MOSCOW – The adventure began on a North Carolina lake. Paul Maurice was on his boat with his dad, fishing for bass, when he received a call on his cell. Would he like to coach in Russia?
"Well," his dad said, "that might be interesting."
Russia? Really? Maurice had coached in the OHL, AHL and NHL. He had coached in the Stanley Cup final with the Carolina Hurricanes, and he had coached in the crucible with the Toronto Maple Leafs. He had more than 1,000 games of NHL experience.That's where it stayed until a few days later, when Maurice received another call.
But he was still only 45 – too young to retire, not too old to learn new tricks, still looking to improve and return to The Show. He needed to work. He wanted to work. And since he had started coaching so young, after suffering an eye injury in junior, he had never really done anything else. He had never had a chance to see the world. Maybe it was time to try the KHL – the Kontinental Hockey League.
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Maurice flew thousands of miles to Magnitogorsk, Russia, a steel town of 440,000 at the southern end of the Ural Mountains, near Kazakhstan. He spent four or five days looking around and talking to people. He came home.
It was just so far away, and he had a wife and three school-aged children, and everyone knows what happened last year: Brad McCrimmon left his family behind, left the NHL to coach in the KHL and died in the Lokomotiv Yaroslavl plane crash.
"It's too bad I can't take this job," Maurice thought to himself. "Professionally, it would be the challenge of a lifetime."
That's where it stayed until a couple days later, when Maurice had Tom Barrasso and his family over for dinner. They had coached together with the Hurricanes.
"You want to go to Russia?" Maurice joked.
"Sure," Barrasso said.
"Are you serious?"
"Yeah, I'll do it."
They joined Metallurg Magnitogorsk two days later. Maurice had no idea how interesting it would be.
* * * * *
About a week ago, Maurice flipped on "Russia Today," an English-language TV news show. He caught a report about the soccer version of Dynamo Moscow, and he couldn't believe what he was seeing. He quick-dialed the phone, so Barrasso could tune in, too.
Dynamo had gotten off to a rough start, so the club did something no North American team would ever even consider: It invited some fans to address the players at practice – and threaten them.
"Now listen up, you guys," a fan barks in Russian, with the players lined up in front of him. "I am warning you. If you keep screwing up like this, we'll show you some different treatment."
The fan warned them not to be caught enjoying themselves in a nightclub.
"We'll beat the [bleep] out of you right there on the spot," he barked. "I [bleeping] mean it."
This might have set the stage for two recent incidents: Three masked men pelted players with paintballs, and leaflets were left warning the team to get rid of four foreign players.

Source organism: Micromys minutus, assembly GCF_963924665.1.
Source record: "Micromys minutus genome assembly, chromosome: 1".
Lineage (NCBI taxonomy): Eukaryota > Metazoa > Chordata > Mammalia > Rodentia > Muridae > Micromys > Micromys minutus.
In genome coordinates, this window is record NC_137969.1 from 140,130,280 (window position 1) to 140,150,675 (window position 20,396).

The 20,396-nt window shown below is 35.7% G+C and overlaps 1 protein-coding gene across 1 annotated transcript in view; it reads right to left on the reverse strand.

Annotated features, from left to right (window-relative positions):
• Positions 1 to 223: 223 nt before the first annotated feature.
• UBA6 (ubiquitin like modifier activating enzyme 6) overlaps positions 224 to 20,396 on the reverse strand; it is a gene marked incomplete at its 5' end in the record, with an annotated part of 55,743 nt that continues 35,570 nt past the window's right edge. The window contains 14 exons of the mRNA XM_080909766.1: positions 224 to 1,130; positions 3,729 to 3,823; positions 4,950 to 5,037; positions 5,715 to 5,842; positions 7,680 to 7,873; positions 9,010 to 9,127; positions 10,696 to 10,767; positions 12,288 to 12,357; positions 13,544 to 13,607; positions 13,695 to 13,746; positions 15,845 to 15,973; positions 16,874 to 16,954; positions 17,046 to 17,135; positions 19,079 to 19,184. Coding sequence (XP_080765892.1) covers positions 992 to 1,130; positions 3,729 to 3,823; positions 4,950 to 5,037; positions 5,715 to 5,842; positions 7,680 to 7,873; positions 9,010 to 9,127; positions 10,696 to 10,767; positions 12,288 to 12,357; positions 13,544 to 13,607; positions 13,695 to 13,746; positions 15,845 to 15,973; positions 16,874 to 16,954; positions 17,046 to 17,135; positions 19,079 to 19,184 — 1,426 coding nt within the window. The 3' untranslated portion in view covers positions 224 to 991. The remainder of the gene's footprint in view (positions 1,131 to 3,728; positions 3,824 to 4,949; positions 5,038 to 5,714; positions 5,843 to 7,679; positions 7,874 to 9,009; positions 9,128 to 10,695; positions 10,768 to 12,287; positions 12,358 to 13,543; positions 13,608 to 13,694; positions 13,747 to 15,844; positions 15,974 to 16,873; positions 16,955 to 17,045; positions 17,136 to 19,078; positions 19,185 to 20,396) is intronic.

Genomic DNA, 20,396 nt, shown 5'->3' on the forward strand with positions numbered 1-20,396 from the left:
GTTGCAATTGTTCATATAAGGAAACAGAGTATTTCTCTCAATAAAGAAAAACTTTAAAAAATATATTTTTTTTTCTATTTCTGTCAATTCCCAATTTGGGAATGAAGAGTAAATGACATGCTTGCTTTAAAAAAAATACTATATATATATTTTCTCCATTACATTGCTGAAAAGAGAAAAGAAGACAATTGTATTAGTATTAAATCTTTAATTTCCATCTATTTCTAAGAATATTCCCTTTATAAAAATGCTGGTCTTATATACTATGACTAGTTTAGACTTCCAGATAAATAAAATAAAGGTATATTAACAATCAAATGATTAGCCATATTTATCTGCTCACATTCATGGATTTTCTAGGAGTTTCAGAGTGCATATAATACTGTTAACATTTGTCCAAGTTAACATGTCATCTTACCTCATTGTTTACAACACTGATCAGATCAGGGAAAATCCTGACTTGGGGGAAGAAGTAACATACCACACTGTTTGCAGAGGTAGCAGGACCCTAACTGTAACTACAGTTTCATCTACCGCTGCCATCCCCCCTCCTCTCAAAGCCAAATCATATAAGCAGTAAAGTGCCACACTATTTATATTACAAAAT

"We do not want to cheer a team of losers anymore," the leaflet read. "There will be no more warnings."
"That idea of, 'Don't get too high, don't get too low'? That's not here yet," Maurice said. "It's still extreme."
Maurice has been struck by the extremes – in Russia, in the league. The KHL knows none of the parity of the NHL, where most teams are the same, most hotels are the same, most rinks are the same.
There is a chasm between the rich and poor in Russia. There are beautiful cities and industrial burgs, fancy hotels and fleabags. People can be generous with their affection and food; they can be hard and demanding.
There are sky-high payrolls and bare budgets in the KHL. There are talented teams and no-so-talented teams, especially with locked-out NHL stars at the top end. There are structured teams and free-wheeling teams, modern arenas and spartan arenas, full houses and empty seats.
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In the NHL, a hard road trip is a five-hour flight, a three-hour time change. In the KHL, a league that stretches from central Europe to the sea of Japan, that doesn't seem so bad.
Metallurg stayed in one city after a game and practiced the next day. The guys caught a 1 a.m. flight. They flew for 5-1/2 hours and lost five hours. They had an 11:30 a.m. lunch, a two-hour nap and a 7 p.m. game.
"Honest to god, I woke up from that pregame nap, and I felt so bad physically, just so tired," Maurice said. "We came out and played great. We walked to the rink, and the guys were in a good mood. It was like, 'Yeah, this is the way we do it. This is the way we roll.' "
After the game, they rolled right back to the plane. They flew for 7-1/2 hours, gained five hours and got home at 3 a.m. Nobody complained. It's not that the players don't mind. It's that they couldn't change it if they tried. It's just the way it is.
Maurice has been absorbing all of it. The first month, he noticed everything different. After a certain point, he noticed how much wasn't different, like how little kids act the same and play the same games, bouncing a basketball at the park across the street. He noticed the landscape itself – the mountains, the trees.
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"You're shocked by the extreme beauty of the country," Maurice said. "I've had more of those small moments here than I thought I would."
But he doesn't get caught up in it. He can't afford to. When he has rare downtime, he retreats to the team-owned apartments where he and Barrasso live. Barrasso cooks – he makes excellent pasta – and they eat and enjoy. "It's a bit of home," Maurice said.